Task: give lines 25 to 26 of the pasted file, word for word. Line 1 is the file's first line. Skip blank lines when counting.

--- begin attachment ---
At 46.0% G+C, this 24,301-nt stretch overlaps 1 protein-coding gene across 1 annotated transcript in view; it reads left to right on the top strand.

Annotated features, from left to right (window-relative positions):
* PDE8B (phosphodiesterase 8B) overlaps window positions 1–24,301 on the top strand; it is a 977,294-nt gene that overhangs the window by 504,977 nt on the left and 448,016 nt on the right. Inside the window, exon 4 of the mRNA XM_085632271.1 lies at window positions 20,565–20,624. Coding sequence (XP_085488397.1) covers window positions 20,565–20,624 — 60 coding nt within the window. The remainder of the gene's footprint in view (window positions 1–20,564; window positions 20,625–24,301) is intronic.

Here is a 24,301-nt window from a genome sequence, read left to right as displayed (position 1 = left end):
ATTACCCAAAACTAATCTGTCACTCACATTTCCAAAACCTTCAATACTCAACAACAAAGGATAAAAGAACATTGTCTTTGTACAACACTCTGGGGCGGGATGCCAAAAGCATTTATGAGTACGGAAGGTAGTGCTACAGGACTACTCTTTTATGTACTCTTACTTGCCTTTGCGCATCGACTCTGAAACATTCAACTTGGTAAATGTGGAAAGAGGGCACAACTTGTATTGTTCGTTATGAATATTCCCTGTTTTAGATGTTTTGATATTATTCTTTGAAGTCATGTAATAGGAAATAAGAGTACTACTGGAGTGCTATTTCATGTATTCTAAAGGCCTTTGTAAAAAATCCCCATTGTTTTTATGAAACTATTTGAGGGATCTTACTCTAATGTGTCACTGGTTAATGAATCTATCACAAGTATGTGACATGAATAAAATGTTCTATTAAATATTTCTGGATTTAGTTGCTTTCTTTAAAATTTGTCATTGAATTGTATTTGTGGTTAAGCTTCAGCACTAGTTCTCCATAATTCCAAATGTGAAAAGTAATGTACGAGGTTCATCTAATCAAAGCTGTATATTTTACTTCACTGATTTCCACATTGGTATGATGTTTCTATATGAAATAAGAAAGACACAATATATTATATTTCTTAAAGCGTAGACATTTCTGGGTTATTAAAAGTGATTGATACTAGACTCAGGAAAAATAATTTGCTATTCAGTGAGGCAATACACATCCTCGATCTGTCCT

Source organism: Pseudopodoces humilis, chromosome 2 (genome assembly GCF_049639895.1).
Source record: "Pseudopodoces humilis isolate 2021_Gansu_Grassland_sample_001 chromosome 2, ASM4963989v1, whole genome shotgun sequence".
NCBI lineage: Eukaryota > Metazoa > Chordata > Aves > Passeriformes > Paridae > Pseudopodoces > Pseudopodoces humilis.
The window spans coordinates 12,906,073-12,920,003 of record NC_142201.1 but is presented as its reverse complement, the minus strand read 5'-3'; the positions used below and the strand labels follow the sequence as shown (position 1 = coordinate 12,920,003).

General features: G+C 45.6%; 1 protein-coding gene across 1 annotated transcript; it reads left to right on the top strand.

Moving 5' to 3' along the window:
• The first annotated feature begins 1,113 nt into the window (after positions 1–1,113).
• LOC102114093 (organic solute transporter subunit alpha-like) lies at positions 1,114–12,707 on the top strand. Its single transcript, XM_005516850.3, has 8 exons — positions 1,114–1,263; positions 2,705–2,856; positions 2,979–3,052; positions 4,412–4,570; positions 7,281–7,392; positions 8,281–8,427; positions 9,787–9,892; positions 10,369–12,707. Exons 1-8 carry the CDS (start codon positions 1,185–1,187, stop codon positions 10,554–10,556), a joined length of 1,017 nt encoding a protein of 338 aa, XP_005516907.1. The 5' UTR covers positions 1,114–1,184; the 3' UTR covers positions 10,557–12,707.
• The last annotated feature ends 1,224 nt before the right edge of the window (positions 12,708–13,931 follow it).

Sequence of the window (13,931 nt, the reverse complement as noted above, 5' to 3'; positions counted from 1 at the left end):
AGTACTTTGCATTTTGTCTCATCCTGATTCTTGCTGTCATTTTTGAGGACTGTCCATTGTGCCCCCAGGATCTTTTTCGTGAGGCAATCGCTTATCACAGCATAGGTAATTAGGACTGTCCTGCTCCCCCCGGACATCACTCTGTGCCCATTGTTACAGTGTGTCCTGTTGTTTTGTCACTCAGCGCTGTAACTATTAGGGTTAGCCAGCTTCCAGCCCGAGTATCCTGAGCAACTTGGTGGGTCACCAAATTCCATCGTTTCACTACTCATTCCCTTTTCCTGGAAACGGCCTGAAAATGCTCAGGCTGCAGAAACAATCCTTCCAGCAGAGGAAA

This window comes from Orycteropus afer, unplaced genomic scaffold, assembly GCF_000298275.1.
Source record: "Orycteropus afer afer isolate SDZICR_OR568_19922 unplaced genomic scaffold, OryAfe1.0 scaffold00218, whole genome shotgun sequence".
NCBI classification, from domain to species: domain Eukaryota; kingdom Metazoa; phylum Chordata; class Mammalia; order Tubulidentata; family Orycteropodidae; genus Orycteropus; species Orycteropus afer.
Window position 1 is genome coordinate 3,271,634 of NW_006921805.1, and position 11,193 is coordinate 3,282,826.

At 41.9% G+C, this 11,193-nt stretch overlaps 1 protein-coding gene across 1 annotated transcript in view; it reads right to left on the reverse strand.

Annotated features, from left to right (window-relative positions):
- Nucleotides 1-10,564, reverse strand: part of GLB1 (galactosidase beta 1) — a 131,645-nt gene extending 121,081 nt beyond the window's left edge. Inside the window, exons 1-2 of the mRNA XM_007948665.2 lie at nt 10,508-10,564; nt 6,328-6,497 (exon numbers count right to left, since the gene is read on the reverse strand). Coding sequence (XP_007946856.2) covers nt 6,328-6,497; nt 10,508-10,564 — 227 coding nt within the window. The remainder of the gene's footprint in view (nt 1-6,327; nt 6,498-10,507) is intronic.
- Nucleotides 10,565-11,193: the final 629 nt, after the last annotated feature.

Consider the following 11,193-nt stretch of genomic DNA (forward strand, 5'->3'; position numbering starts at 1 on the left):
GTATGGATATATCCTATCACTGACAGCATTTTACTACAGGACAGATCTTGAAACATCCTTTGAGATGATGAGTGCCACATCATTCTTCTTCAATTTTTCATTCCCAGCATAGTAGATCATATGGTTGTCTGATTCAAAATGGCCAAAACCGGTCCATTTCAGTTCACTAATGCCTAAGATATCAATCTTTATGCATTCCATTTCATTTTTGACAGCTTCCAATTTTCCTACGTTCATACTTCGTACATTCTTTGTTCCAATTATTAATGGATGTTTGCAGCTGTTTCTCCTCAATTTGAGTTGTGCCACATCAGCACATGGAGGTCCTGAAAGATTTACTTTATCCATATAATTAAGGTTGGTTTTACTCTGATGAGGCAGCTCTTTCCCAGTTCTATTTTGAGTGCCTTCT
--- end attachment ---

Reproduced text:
Consider the following 11,193-nt stretch of genomic DNA (forward strand, 5'->3'; position numbering starts at 1 on the left):
GTATGGATATATCCTATCACTGACAGCATTTTACTACAGGACAGATCTTGAAACATCCTTTGAGATGATGAGTGCCACATCATTCTTCTTCAATTTTTCATTCCCAGCATAGTAGATCATATGGTTGTCTGATTCAAAATGGCCAAAACCGGTCCATTTCAGTTCACTAATGCCTAAGATATCAATCTTTATGCATTCCATTTCATTTTTGACAGCTTCCAATTTTCCTACGTTCATACTTCGTACATTCTTTGTTCCAATTATTAATGGATGTTTGCAGCTGTTTCTCCTCAATTTGAGTTGTGCCACATCAGCACATGGAGGTCCTGAAAGATTTACTTTATCCATATAATTAAGGTTGGTTTTACTCTGATGAGGCAGCTCTTTCCCAGTTCTATTTTGAGTGCCTTCT